This month marks the fifth anniversary of the NSW Smart Sensing Network, which was founded by the University of Sydney and University of New South Wales in 2016 with the financial backing of the NSW Government.
The NSSN brings together academia, industry and government to translate world-class smart-sensing research into compelling solutions. The network has been recognised in the NSW Government’s recent Accelerating R&D in NSW Action Plan as an exemplar of enabling innovation by collaboration.
Led by the founding co-directors, the University of Sydney Nano Institute Director Professor Benjamin Eggleton and UNSW Scientia Professor Justin Gooding, the NSSN is one of three NSW Innovation Networks.
“Across its first five years, the NSSN has demonstrated the power of collaboration by delivering impactful smart-sensing solutions across industries ranging from water utilities to defence,” said NSSN co-directors Professor Eggleton and Professor Gooding in a joint statement.
“The NSSN is totally stakeholder focused and has harnessed the state’s smart-sensing research expertise to not only deliver real-world market innovation and value, but contribute innovative solutions to some of the greatest global challenges.”
The NSSN operates across seven thematic areas, including the built environment, data analytics, environment and AgTech, manufacturing, MedTech, resources and energy, and space and aviation. The areas are led by NSSN Theme Leaders, who are experts in their respective fields and provide consultations to research and industry partners on various topics such as collaborative R&D projects and avenues to receiving funding.
In addition to its founding universities, the NSSN membership has grown over the past five years to include the Australian National University, the University of Canberra, Macquarie University, the University of Newcastle, University of Technology Sydney, and Western Sydney University.
The network has delivered impact for its members by activating and leading several multimillion-dollar collaborative R&D programs to success.
At the University of Sydney, the NSSN is building on more than a decade of research in photonics and lasers established through CUDOS, the ARC Centre of Excellence for Ultrahigh bandwidth Devices for Optical Systems, which was hosted by the School of Physics until 2017.
Capabilities developed at CUDOS are the basis for the RAAF-sponsored Jericho Smart Sensing Laboratory, based at the University of Sydney Nano Institute.
Sydney Nano Director Professor Eggleton said: “NSSN has highlighted the broader opportunity for smart-sensor technology to play an important role in addressing many of the practical challenges ahead.
“For example, at Sydney Nano we are developing a roadmap for using sensors to detect COVID-19 and its transmissibility, recently publishing research priorities in this area in Nature Biotechnology.
Professor Eggleton said: “Collaboration through the NSSN is vital if we want to succeed in solving urgent challenges in healthcare, engineering, signals technology, quantum sensing and photonic science.”
Researchers from UNSW, ANU, the University of Canberra, UTS and the University of Newcastle collaborated with Sydney Water and nine other water utilities on NSSN’s flagship $3.4 million project, Advanced Sensing to Reduce Leaks & Breaks.
The program consisted of five projects drawing on Acoustic Sensing, Data Analytics, Distributed Acoustic Sensing, LiDAR Sensing and Quantum Sensing to predict and detect leaks and breaks in urban water networks.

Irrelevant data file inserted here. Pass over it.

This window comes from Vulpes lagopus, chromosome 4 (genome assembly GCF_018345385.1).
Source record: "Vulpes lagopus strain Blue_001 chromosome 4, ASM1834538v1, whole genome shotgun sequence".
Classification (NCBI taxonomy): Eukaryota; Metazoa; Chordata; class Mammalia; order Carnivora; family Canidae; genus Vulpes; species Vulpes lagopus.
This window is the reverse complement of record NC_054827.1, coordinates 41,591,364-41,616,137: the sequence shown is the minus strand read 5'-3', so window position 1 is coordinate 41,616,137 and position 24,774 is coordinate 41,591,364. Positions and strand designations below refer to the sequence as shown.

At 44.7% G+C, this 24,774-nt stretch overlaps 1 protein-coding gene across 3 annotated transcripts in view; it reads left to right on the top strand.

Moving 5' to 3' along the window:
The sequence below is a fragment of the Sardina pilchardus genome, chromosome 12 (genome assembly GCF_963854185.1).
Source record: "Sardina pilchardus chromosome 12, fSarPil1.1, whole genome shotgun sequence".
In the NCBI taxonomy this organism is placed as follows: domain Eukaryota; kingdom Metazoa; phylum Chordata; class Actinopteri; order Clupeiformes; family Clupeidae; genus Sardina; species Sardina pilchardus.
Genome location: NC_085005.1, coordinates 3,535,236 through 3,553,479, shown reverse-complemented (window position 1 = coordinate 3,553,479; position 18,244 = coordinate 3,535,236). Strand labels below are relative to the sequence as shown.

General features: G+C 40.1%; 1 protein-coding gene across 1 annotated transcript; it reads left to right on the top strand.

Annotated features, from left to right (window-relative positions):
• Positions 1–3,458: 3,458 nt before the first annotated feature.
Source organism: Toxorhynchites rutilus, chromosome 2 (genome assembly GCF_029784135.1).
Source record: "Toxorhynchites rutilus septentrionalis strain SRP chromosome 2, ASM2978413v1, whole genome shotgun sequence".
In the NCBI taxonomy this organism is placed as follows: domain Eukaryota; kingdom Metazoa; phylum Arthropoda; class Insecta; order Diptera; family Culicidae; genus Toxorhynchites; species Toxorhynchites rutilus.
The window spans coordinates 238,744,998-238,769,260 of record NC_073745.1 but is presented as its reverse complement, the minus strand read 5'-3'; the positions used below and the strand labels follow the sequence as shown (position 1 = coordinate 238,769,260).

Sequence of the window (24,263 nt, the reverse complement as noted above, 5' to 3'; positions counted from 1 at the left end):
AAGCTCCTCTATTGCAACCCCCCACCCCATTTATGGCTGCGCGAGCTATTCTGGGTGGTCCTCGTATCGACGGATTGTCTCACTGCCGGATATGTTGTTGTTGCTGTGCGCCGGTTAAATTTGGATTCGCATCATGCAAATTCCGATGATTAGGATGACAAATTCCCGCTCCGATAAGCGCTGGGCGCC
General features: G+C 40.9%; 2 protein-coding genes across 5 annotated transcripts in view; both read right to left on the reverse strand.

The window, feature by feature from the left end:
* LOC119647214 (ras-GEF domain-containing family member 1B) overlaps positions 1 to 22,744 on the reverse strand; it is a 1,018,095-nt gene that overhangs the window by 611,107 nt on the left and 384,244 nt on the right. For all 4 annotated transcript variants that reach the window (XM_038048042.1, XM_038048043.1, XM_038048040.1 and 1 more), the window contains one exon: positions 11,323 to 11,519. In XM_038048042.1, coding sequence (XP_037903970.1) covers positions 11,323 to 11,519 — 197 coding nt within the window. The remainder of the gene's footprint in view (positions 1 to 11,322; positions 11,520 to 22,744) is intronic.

A successful recipient of the federal government’s Cooperative Research Centres Projects (CRCP) Grants, NSSN’s $1.5 million Increased Recycling of Plastics by Sensing and Treating Label Contamination program has convened scientists and major Australian businesses to boost Australia’s recycling capability.
Researchers from the University of Sydney, UNSW and University of Technology Sydney have come together with PEGRAS Asia Pacific, Labelmakers Group and a range of dairy companies to utilise sensing to remove label contaminants from HDPE milk bottles. The in-progress project has led to the development of world-first technologies and several academic publications.
Exclusive access to direct funding is available to NSSN members via the annual NSSN Grand Challenges Fund. The fund was established in 2021 to support collaborative R&D projects that respond to NSSN Grand Challenges: bushfires, water, COVID-19, and ageing.
“The value of the network to the academic community is the opportunity to work on impactful projects,” said Professor Eggleton and Professor Gooding in their statement.
“The NSSN’s mission exemplifies the role that universities play in translating research into breakthough products and solutions that generate prosperity and economic growth.
“Academics’ superior ability to deliver pragmatic solutions comes from the fundamental knowledge base they have built over their careers. This is an important point that should be recognised in the current debate on universities and translational research.”
The fifth anniversary of the NSW Smart Sensing Network (NSSN) is an opportunity to celebrate the hard work and contribution of each member of the NSSN, from PhD students and senior researchers that solve our "impossible" challenges, to NSSN staff and leadership.
It is also an opportunity to farewell and thank one of the network’s founding co-directors, Professor Justin Gooding, who leaves the NSSN this month.
As a founding partner of the network, the University of Sydney urges industry and government partners to join with the network on its journey to make NSW a global leader in smart sensing.